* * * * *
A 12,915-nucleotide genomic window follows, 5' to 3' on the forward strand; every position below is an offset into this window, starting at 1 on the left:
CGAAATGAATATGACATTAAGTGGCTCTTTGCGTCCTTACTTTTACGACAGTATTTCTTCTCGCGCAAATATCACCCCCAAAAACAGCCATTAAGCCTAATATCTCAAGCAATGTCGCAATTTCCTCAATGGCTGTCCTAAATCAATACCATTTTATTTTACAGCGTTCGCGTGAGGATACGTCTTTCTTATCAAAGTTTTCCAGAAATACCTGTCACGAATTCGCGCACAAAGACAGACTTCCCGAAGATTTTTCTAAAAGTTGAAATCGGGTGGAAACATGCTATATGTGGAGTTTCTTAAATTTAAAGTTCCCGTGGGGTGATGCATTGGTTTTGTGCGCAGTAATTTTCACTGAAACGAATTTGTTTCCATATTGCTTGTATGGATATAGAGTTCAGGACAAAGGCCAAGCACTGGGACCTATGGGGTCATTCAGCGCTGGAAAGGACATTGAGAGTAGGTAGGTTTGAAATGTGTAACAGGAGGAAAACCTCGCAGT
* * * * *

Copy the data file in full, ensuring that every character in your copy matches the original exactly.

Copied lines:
A 12,915-nucleotide genomic window follows, 5' to 3' on the forward strand; every position below is an offset into this window, starting at 1 on the left:
CGAAATGAATATGACATTAAGTGGCTCTTTGCGTCCTTACTTTTACGACAGTATTTCTTCTCGCGCAAATATCACCCCCAAAAACAGCCATTAAGCCTAATATCTCAAGCAATGTCGCAATTTCCTCAATGGCTGTCCTAAATCAATACCATTTTATTTTACAGCGTTCGCGTGAGGATACGTCTTTCTTATCAAAGTTTTCCAGAAATACCTGTCACGAATTCGCGCACAAAGACAGACTTCCCGAAGATTTTTCTAAAAGTTGAAATCGGGTGGAAACATGCTATATGTGGAGTTTCTTAAATTTAAAGTTCCCGTGGGGTGATGCATTGGTTTTGTGCGCAGTAATTTTCACTGAAACGAATTTGTTTCCATATTGCTTGTATGGATATAGAGTTCAGGACAAAGGCCAAGCACTGGGACCTATGGGGTCATTCAGCGCTGGAAAGGACATTGAGAGTAGGTAGGTTTGAAATGTGTAACAGGAGGAAAACCTCGCAGT